Penis and Male Sexuality Facts


Sexual Therapy

In comparison to the frequency of failure in sexual functioning and the great amount of distress it causes, the number of specialist sex therapists is incredibly low. The majority of people with such problems still turn to doctors and psychotherapists for help.

These practitioners can be helpful, but they must first grasp a concept that runs counter to their normal practice - the patient in sex therapy is the sexual relationship between the partners, not either individual specifically.

Furthermore, psychiatrists are often trained to consider sexual dysfunction as symptomatic of deep-rooted psychological problems, whereas in our clinic the basic tenet is that most sexual problems are attributable either to ignorance or ambivalent attitudes to sex.

Of course, some sexual problems spring from childhood or adolescent traumas, but the frequency of sexual inadequacy suggests we are basically correct. This is fortunate, because education as a cure is a simpler process than the uprooting of psychological trauma.

The basic idea that it is their relationship that is to be treated is explained to patients at their first interview. There are always two therapists, a man and a woman, and at this interview they explain the procedure to be undertaken in the first four days.

They then go to separate rooms where the female therapist interviews the woman patient and the male the man.

They begin by asking what the problem is and how the couple have tried to deal with it previously, after which they proceed to more general questions, such as what the patient considers normal sexual techniques for lovemaking and techniques which are appropriate to the roles of man and woman in an intimate relationship. Then follows a series of searching questions about the couples' own relationship.

Although they have come voluntarily for therapy and are paying to receive their treatment, patients do not always tell, or even know, the whole truth.

The co-therapists are skilled at detecting when a person is holding back the truth, and after they have listened to the tape recordings of the first interview they hold a second one the next day, at which the female therapist questions the man and the male the woman.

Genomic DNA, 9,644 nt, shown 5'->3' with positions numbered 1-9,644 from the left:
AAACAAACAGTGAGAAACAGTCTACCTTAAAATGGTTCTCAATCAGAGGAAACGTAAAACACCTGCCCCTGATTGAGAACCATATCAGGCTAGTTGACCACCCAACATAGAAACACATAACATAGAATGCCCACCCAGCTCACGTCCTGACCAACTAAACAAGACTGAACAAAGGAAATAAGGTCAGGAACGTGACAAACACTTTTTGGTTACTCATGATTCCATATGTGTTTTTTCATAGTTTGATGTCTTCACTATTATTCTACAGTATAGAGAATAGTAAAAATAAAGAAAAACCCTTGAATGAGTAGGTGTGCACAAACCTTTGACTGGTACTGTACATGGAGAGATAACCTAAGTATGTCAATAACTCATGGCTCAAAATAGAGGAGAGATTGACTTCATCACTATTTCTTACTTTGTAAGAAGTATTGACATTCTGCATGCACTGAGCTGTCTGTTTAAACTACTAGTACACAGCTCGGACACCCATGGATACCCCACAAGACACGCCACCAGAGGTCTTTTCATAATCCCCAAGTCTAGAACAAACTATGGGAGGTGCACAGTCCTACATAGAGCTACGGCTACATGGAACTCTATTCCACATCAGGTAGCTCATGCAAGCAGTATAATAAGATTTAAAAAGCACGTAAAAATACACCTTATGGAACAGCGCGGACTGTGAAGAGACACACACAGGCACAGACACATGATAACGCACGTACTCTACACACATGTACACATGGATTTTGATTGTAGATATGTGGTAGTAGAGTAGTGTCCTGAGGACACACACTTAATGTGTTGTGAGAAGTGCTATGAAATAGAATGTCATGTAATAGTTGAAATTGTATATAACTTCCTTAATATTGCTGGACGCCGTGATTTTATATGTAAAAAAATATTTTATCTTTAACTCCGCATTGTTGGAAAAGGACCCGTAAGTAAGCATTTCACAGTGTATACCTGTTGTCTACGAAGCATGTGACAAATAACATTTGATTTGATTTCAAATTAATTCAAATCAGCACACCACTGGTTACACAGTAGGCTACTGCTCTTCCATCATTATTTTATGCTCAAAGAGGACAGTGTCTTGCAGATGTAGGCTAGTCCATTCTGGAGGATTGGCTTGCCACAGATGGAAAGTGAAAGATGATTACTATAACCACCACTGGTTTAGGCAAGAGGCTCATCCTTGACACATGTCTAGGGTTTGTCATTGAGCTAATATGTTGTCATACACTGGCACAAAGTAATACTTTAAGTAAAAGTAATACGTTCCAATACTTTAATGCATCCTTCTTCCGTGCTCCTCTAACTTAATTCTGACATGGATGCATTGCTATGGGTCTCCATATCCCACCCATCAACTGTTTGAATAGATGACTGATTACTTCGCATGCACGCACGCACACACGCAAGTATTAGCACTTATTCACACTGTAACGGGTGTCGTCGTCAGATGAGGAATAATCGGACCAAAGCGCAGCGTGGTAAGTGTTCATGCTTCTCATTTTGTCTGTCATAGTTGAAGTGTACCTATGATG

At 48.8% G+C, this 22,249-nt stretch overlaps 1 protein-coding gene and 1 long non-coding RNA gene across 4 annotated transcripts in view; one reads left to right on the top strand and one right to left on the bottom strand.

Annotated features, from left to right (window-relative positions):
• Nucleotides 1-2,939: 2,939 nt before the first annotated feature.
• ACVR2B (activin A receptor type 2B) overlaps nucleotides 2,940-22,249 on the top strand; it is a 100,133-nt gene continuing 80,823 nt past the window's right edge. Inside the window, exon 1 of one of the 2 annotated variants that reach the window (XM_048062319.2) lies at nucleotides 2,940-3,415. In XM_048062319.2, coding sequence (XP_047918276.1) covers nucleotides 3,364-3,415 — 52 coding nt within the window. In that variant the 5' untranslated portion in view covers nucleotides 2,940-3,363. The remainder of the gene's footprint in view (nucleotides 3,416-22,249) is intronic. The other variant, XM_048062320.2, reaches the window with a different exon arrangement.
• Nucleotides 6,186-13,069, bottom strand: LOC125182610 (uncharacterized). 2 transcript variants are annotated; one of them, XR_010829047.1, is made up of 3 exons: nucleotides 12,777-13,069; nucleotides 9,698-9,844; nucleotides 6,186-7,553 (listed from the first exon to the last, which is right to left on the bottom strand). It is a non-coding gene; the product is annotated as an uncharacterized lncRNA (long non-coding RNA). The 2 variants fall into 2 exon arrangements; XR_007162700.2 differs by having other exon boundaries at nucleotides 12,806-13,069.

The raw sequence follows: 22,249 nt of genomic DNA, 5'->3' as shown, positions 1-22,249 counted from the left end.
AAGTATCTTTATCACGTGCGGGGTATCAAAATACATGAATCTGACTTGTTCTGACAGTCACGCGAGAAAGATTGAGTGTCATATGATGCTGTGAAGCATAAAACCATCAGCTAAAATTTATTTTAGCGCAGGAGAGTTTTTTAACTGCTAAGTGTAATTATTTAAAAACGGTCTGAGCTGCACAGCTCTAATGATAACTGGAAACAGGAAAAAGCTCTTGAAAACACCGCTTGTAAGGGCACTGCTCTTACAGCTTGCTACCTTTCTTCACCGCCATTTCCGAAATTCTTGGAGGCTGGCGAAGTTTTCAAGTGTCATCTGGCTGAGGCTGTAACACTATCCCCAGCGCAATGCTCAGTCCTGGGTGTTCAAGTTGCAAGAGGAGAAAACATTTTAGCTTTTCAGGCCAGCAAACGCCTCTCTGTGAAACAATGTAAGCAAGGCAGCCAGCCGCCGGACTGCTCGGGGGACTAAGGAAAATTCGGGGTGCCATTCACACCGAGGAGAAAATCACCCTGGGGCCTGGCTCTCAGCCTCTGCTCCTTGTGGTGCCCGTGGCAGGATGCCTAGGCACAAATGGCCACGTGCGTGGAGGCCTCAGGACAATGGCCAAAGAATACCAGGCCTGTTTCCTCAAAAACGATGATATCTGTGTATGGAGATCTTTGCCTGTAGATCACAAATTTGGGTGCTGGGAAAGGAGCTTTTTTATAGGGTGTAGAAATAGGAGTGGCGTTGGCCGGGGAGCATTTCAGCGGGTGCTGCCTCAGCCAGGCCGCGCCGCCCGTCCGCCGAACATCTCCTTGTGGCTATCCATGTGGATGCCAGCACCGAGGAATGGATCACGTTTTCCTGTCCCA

At this session specific areas of the sexual history that the therapists have agreed are particularly interesting or relevant are further explored. Sometimes a patient will find it easier to volunteer information to a therapist of the opposite sex.

The non-demanding schedule of these first two days is intended to create an atmosphere conducive to therapy, one of relaxation, friendliness, and confidence in the therapists. On the third day the patients' medical histories are recorded.

Next is what is known as a "round table discussion", during which the patients and both therapists sit down together and discuss salient points which have arisen so far.

At this point the co-therapists will probably have arrived at a possible explanation of the causes of the couple's problem, and this is now presented to them and talked over.

We effectively hold up a mirror for them and feedback verbally what they have just told us - very often they look at their partner as though they didn't know each other and are just really seeing each other for the first time. This new awareness and insight is the beginning of the therapy.

The therapists hope by the end of this discussion session to have accomplished the major task of reopening communication between the patients.

Two points are made to virtually every couple at this stage. The first is that a sexually dysfunctional partner must get out of the habit of taking a "spectator role" in sexual activity, i.e., observing his or her responses.

Most people with sexual dysfunctions - including premature ejaculation or delayed ejaculation - do this out of anxiety, and it only increases the problem.

The second point is that sex must not be goal-oriented, that neither partner should feel under pressure to "produce, perform, and achieve." Whereas much therapy has been directed at teaching people to do something, the real point is that they don't have to do anything.

This point is applied in the first directed physical encounter between the couple. They choose two periods in the day when, in the privacy of their room, they undress and spend time simply caressing each other, taking turns massaging and fondling each other so as to give pleasure purely through the sensation of touch.

Intercourse, in any sex position, is not permitted at this stage of therapy.

They are specifically instructed not to touch either's genitals or the woman's breasts during these first "sensate focus" sessions, for the purpose is to encourage sensory awareness in an atmosphere of relaxation in which there is no pressure to proceed to intercourse.

Day four begins with a discussion of the partners' responses and feelings evoked by the sensate focus sessions of the previous day.

Two further sessions are then held during which touching of the genitals and breasts is permitted, provided that it is done in a manner that does not demand a sexual response.

Having thus learned to be relaxed together and to give and receive sensuous pleasure without sex, the two are now prepared for therapy to treat their specific problem. For information on sensate focus, see here.

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